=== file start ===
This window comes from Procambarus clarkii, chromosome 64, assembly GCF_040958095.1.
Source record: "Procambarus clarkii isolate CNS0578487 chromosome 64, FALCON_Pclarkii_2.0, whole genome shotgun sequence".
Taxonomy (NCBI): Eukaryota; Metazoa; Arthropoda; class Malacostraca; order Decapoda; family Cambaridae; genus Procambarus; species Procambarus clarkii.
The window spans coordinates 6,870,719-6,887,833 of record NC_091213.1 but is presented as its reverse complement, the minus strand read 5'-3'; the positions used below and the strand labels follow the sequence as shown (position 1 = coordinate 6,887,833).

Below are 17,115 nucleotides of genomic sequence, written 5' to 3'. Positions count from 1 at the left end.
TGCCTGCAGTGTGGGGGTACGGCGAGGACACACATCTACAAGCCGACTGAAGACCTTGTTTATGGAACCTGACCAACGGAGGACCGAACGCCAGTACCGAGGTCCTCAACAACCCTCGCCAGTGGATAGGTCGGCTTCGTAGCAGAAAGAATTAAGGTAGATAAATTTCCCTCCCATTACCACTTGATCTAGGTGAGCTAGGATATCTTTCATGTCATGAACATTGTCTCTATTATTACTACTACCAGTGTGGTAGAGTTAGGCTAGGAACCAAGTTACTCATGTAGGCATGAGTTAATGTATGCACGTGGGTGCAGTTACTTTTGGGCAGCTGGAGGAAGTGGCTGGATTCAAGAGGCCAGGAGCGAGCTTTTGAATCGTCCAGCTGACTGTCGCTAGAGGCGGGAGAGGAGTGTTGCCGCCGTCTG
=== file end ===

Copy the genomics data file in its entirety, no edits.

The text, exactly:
This window comes from Procambarus clarkii, chromosome 64, assembly GCF_040958095.1.
Source record: "Procambarus clarkii isolate CNS0578487 chromosome 64, FALCON_Pclarkii_2.0, whole genome shotgun sequence".
Taxonomy (NCBI): Eukaryota; Metazoa; Arthropoda; class Malacostraca; order Decapoda; family Cambaridae; genus Procambarus; species Procambarus clarkii.
The window spans coordinates 6,870,719-6,887,833 of record NC_091213.1 but is presented as its reverse complement, the minus strand read 5'-3'; the positions used below and the strand labels follow the sequence as shown (position 1 = coordinate 6,887,833).

Below are 17,115 nucleotides of genomic sequence, written 5' to 3'. Positions count from 1 at the left end.
TGCCTGCAGTGTGGGGGTACGGCGAGGACACACATCTACAAGCCGACTGAAGACCTTGTTTATGGAACCTGACCAACGGAGGACCGAACGCCAGTACCGAGGTCCTCAACAACCCTCGCCAGTGGATAGGTCGGCTTCGTAGCAGAAAGAATTAAGGTAGATAAATTTCCCTCCCATTACCACTTGATCTAGGTGAGCTAGGATATCTTTCATGTCATGAACATTGTCTCTATTATTACTACTACCAGTGTGGTAGAGTTAGGCTAGGAACCAAGTTACTCATGTAGGCATGAGTTAATGTATGCACGTGGGTGCAGTTACTTTTGGGCAGCTGGAGGAAGTGGCTGGATTCAAGAGGCCAGGAGCGAGCTTTTGAATCGTCCAGCTGACTGTCGCTAGAGGCGGGAGAGGAGTGTTGCCGCCGTCTG